Lotus Elan

Re: CV driveshaft kit conversion-Installation complete

PostPost by: mjbeanie » Sat Feb 24, 2024 8:21 pm

The last thread on this subject went into detail on the CV conversion options. I had posted photos of my Elantrikbits kit just received for my '71 Elan Plus 2, Rotoflex joint replacement. As mentioned here are the photos of the installation. It was very simple. No special tools, or skills needed. The video discussed was spot on for removal of the CV cover cap screws to fit the inboard CV assembly. A 6mm allen wrench with a 3/8 ratchet drive is you need. It was amazingly simple. I installed fresh Spyder wishbones as well. Whole effort didn't take very long.

Here are the photos! For some reason the photo is upside down. Click on it and the garage floor should move to the bottom. Other side will be next. Gotta like the easy ones..
Cheers
MIke
Attachments
IMG_3537.jpg and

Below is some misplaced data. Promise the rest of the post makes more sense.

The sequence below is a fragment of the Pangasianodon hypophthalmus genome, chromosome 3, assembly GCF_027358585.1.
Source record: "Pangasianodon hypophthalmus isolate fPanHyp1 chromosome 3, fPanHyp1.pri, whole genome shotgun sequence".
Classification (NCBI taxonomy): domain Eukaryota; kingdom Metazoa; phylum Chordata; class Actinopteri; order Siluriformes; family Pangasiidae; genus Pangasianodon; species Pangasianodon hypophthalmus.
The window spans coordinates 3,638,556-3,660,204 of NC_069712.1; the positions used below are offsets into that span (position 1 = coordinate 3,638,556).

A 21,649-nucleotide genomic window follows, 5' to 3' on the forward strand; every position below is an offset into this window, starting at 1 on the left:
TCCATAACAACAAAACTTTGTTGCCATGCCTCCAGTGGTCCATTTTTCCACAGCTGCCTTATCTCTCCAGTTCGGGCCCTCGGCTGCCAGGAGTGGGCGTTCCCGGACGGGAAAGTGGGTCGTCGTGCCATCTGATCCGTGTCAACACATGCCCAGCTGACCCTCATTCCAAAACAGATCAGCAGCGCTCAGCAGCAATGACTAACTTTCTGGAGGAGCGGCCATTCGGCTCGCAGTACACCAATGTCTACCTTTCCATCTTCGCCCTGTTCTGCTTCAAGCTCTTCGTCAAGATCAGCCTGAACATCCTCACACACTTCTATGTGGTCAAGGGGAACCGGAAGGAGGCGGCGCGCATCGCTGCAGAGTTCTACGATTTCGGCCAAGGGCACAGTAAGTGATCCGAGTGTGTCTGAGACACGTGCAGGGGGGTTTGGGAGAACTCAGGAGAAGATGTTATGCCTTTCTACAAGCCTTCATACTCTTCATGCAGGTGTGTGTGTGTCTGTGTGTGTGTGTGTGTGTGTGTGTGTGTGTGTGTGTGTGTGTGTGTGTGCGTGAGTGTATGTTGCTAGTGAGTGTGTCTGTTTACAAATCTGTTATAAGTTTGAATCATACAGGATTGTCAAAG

IMG_3517.jpg and
Last edited by mjbeanie on Sun Feb 25, 2024 11:30 pm, edited 2 times in total.
'71 Lotus Elan Plus 2S130 (Type 50/0179)
'70 Opel GT
'67 Sunbeam Alpine
'88 Porsche 924 S
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PostPost by: mjbeanie » Sun Feb 25, 2024 3:44 am

A very nice reliability improvement.
Attachments
IMG_3516.jpg and
IMG_3550.jpg and
'71 Lotus Elan Plus 2S130 (Type 50/0179)
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'67 Sunbeam Alpine
'88 Porsche 924 S
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PostPost by: mjbeanie » Sun Feb 25, 2024 3:47 am

CV showing full droop. No binding whatsoever. (upside down preview)
Wishbones: old and new.
Attachments
IMG_3522.jpg and
IMG_3523.jpg and
'71 Lotus Elan Plus 2S130 (Type 50/0179)
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'88 Porsche 924 S
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PostPost by: StressCraxx » Sun Feb 25, 2024 4:31 am

Looks like a really nice install.

Image 3517 shows the old style proper steel inserts. They must be at least 30 years old. The folded sheet steel versions showed up around 1990 or earlier.